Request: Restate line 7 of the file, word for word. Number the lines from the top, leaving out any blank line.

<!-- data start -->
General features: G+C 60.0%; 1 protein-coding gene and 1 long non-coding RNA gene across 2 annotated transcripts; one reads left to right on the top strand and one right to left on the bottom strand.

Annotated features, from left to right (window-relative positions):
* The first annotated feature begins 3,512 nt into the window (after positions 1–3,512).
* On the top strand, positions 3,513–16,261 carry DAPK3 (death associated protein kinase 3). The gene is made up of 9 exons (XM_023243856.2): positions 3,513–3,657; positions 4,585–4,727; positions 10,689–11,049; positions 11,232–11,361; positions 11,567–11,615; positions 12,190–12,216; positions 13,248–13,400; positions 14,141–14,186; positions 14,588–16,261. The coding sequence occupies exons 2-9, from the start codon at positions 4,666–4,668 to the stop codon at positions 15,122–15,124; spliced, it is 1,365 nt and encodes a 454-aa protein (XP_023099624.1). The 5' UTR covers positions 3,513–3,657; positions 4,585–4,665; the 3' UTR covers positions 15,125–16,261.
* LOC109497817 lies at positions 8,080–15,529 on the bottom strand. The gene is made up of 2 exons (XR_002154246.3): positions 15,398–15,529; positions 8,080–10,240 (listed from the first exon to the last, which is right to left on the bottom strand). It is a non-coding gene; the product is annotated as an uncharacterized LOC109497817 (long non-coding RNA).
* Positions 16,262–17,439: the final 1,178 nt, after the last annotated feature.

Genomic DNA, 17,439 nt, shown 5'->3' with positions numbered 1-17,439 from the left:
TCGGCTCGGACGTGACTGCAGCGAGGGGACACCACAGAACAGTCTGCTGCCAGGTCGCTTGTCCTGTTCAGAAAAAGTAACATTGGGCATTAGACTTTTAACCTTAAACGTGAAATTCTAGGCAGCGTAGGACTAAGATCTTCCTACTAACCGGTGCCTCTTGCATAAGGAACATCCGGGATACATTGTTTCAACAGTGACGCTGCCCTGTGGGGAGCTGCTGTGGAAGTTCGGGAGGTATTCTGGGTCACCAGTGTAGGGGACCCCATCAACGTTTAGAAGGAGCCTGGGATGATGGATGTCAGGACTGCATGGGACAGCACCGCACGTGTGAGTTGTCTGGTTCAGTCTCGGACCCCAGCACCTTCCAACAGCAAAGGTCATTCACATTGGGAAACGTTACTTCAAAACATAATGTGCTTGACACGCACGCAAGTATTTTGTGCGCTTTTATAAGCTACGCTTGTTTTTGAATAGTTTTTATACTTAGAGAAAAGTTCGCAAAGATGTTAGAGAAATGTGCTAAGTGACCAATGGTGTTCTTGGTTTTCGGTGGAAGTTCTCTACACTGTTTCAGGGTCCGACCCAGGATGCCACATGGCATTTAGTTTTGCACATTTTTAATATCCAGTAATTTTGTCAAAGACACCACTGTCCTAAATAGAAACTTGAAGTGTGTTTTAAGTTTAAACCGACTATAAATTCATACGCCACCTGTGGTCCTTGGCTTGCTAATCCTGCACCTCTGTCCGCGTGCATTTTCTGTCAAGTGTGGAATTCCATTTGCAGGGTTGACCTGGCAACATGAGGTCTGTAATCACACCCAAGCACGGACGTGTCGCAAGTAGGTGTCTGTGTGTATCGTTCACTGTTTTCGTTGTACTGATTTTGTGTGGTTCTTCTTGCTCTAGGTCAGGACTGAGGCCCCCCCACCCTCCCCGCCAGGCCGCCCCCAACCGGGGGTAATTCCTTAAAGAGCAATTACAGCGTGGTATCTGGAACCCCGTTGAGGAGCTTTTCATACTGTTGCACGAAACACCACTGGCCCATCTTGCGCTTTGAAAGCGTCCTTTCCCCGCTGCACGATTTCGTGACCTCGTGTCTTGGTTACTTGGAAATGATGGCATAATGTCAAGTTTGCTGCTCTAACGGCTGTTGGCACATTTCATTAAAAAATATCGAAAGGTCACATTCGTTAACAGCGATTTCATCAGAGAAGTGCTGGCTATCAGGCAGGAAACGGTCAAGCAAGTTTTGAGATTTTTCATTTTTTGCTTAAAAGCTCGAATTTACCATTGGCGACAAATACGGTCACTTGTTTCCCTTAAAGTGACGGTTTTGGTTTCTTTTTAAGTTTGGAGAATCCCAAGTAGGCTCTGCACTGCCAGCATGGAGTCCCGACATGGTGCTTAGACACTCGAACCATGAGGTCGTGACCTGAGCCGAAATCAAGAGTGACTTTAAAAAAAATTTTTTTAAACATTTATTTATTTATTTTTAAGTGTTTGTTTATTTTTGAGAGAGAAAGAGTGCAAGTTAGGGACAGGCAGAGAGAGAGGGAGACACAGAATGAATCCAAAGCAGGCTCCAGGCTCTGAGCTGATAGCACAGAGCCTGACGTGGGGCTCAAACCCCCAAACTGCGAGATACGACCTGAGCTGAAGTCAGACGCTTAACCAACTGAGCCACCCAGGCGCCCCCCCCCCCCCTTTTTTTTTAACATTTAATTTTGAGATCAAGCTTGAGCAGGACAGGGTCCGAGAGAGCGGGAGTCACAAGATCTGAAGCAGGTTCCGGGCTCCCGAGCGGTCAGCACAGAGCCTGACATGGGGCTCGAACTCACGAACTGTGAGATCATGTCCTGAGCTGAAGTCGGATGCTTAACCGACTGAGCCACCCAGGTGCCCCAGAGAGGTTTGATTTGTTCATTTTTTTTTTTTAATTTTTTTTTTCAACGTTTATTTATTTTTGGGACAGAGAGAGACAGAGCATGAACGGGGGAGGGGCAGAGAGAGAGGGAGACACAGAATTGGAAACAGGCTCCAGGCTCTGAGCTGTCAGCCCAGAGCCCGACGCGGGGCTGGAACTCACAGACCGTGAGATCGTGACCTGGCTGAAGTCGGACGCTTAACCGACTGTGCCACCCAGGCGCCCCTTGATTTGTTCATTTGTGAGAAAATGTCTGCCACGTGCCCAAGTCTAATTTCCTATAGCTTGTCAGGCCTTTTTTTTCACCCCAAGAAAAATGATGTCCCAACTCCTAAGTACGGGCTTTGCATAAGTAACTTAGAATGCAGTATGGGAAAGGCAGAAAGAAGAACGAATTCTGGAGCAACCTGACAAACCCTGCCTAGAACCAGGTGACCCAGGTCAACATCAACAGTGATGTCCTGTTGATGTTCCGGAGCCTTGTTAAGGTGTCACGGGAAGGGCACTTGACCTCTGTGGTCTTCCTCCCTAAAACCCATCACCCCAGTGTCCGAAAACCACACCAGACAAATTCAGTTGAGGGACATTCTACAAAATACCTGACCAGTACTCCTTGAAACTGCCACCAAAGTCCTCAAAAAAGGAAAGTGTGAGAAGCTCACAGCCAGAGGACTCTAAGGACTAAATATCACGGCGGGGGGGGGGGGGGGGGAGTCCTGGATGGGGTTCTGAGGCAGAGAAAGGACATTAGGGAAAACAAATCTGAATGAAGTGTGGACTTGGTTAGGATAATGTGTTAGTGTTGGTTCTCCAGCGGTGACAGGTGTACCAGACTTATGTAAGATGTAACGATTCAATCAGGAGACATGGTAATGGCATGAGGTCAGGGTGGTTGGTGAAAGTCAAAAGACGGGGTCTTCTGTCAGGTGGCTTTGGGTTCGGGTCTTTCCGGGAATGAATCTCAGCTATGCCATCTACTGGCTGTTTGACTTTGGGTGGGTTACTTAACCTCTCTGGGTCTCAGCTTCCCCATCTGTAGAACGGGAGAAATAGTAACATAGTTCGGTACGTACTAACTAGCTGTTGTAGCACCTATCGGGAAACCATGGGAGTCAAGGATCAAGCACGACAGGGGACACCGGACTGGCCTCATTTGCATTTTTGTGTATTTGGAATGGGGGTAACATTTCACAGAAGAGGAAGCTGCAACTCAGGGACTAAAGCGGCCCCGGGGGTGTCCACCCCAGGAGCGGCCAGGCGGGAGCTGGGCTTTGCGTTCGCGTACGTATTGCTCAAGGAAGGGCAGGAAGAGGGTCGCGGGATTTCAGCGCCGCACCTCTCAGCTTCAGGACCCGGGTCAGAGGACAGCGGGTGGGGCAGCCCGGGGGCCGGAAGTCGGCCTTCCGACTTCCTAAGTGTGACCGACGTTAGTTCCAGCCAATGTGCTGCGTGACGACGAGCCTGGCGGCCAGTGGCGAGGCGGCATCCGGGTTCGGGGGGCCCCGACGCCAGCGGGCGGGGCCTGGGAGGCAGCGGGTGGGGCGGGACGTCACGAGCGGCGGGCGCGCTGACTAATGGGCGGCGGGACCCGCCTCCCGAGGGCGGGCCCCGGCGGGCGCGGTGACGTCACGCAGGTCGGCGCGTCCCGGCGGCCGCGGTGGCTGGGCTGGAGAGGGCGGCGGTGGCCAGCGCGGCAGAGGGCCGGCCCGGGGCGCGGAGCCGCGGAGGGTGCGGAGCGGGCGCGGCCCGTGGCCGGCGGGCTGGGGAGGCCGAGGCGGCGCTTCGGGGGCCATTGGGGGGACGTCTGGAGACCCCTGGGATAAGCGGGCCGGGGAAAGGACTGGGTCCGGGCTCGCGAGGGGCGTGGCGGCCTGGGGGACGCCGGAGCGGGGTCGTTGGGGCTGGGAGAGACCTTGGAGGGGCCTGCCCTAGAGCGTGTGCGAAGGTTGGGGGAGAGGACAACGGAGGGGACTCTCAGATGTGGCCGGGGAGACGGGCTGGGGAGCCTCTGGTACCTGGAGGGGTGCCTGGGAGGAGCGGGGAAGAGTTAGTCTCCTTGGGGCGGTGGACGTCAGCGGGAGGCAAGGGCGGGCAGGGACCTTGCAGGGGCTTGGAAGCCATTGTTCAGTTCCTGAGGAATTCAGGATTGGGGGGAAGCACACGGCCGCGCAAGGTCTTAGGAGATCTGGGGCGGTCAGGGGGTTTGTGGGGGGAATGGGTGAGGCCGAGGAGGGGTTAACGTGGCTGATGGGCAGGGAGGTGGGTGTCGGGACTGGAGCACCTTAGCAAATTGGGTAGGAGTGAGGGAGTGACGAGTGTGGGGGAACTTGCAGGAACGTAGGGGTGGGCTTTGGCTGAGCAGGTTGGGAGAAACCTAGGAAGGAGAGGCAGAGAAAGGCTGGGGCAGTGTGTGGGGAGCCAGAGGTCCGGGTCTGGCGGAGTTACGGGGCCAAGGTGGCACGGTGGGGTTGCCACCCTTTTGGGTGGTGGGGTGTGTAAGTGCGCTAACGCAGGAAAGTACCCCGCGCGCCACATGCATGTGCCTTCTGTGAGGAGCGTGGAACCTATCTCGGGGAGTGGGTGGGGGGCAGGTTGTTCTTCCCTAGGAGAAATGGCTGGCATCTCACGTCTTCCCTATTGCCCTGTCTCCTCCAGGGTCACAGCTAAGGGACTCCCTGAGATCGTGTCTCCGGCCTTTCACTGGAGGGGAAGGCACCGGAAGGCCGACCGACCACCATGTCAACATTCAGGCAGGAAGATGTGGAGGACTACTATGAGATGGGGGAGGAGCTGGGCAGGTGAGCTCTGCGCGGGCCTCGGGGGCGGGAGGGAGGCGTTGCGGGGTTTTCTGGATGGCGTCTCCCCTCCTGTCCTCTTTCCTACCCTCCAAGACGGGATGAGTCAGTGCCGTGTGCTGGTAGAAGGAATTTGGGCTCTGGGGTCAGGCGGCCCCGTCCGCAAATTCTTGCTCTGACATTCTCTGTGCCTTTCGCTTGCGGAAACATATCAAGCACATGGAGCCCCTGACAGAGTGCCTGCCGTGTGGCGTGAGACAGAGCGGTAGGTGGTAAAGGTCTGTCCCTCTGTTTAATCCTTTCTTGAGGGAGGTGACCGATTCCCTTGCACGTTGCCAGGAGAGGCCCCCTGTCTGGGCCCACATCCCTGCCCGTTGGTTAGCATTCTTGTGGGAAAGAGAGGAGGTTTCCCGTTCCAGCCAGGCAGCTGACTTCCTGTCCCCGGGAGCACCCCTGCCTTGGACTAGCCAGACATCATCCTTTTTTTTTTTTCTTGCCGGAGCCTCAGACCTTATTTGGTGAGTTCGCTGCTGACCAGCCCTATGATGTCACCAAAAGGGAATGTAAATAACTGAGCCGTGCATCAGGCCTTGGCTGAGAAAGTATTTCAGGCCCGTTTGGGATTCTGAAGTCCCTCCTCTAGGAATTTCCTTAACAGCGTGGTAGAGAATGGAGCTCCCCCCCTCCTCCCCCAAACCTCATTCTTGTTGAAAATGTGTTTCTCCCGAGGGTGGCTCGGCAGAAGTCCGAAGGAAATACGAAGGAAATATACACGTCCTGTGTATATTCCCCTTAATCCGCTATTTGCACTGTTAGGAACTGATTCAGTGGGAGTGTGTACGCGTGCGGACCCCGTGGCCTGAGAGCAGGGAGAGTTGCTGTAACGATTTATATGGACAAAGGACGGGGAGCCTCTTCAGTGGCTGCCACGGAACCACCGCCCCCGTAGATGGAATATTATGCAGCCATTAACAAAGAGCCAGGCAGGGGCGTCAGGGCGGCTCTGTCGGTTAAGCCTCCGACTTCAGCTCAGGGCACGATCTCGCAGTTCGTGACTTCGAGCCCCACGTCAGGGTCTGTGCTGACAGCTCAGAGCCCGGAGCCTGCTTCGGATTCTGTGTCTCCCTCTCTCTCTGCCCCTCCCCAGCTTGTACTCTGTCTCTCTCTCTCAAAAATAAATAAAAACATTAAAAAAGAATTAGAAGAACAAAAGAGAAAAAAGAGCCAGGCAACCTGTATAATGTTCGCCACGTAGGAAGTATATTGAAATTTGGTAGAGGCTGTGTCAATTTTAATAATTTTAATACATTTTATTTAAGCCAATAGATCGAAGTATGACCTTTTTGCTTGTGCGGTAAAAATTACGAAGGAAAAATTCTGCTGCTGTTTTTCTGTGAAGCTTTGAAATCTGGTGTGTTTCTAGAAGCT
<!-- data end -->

Genomic DNA, 17,439 nt, shown 5'->3' with positions numbered 1-17,439 from the left: